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Minimally invasive surgery for paraesophageal hernia is 'revolutionary'

Date:
October 28, 2013
Source:
Wolters Kluwer Health: Lippincott Williams & Wilkins
Summary:
Minimally invasive surgical techniques have revolutionized the treatment paraesophageal hernia — but there's continued controversy over some key technical aspects of the procedure. To inform the debate, leading surgical specialists outline their approaches to laparoscopic paraesophageal hernia repair.

Minimally invasive surgical techniques have revolutionized the treatment paraesophageal hernia -- but there's continued controversy over some key technical aspects of the procedure. To inform the debate, leading surgical specialists outline their approaches to laparoscopic paraesophageal hernia repair in the October issue of Surgical Laparoscopy, Endoscopy & Percutaneous Techniques. The journal is published by Lippincott Williams & Wilkins, a part of Wolters Kluwer Health.

Five nationally recognized leaders in foregut surgery "systematically and point-by-point" outline their approach to this effective but technically challenging procedure. The special feature section provides "a fascinating picture in which all authors agree that the basic principles of the operation should be respected," according to an introductory article by Dr. Piero Marco Fisichella of Loyola University Chicago. "However, [the experts] achieve all these steps in very different ways, arguing that technical details might influence outcomes or make the operation easier."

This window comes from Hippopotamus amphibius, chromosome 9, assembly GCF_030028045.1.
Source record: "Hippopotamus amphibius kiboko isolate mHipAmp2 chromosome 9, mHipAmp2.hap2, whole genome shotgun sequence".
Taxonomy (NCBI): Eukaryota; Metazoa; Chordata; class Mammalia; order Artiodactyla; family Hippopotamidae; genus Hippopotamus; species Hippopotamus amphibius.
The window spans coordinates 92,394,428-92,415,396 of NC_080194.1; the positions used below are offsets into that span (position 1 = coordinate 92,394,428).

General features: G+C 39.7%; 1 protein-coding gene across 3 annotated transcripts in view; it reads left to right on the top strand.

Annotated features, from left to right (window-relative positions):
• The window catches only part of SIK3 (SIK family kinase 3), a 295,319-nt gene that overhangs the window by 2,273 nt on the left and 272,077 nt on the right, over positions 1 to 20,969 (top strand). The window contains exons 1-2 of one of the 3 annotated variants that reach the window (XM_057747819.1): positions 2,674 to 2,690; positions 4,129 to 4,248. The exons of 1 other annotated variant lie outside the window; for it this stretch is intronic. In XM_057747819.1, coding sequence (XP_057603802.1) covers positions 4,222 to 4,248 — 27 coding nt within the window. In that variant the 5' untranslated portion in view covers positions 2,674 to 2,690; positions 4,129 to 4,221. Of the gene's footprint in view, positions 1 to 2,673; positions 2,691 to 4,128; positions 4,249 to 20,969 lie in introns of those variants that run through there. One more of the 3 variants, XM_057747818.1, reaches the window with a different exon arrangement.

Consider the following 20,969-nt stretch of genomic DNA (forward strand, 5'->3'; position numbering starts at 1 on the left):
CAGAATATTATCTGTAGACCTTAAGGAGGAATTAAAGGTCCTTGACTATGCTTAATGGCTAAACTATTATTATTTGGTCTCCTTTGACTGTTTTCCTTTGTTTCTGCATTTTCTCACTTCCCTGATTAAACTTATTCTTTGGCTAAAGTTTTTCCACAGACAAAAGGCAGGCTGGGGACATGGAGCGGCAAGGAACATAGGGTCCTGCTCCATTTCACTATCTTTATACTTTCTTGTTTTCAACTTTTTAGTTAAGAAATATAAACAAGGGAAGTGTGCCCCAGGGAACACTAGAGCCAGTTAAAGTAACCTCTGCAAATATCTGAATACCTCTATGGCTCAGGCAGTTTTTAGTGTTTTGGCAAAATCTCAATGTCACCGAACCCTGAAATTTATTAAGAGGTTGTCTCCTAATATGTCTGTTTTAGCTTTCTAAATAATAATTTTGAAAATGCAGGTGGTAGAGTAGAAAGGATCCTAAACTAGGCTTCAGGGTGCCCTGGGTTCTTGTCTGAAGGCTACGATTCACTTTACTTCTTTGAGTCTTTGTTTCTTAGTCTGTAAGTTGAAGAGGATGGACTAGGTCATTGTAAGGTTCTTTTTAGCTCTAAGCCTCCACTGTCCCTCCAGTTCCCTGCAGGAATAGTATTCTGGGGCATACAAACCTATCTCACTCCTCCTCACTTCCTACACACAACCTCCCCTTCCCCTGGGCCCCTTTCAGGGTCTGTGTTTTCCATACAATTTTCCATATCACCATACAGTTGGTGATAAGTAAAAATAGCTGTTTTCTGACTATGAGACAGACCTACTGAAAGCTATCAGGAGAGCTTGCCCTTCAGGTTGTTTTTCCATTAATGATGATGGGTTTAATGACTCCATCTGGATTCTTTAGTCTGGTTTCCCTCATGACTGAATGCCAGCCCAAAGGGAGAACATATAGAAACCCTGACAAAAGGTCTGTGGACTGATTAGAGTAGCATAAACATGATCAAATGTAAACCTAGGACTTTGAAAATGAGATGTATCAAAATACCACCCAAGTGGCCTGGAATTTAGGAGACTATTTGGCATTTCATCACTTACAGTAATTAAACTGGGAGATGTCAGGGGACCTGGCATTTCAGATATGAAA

Laparoscopic Hernia Repair Provides Good Outcomes with Faster Recovery

Paraesophgeal hernia is a common condition in which part of the stomach becomes herniated through the diaphragm and into the chest -- higher than the junction between the esophagus and stomach. In addition to heartburn and difficulty swallowing, patients may experience chest pain, especially after meals, and shortness of breath. When other treatments can't relieve symptoms, surgery is recommended.

In the past, surgery was performed through an open incision in the abdomen or chest. But over the past decade, minimally invasive laparoscopic approaches have revolutionized the treatment of paraesophageal hernia. Laparoscopic surgery provides excellent results with a low rate of recurrent hernia, less pain, and faster recovery.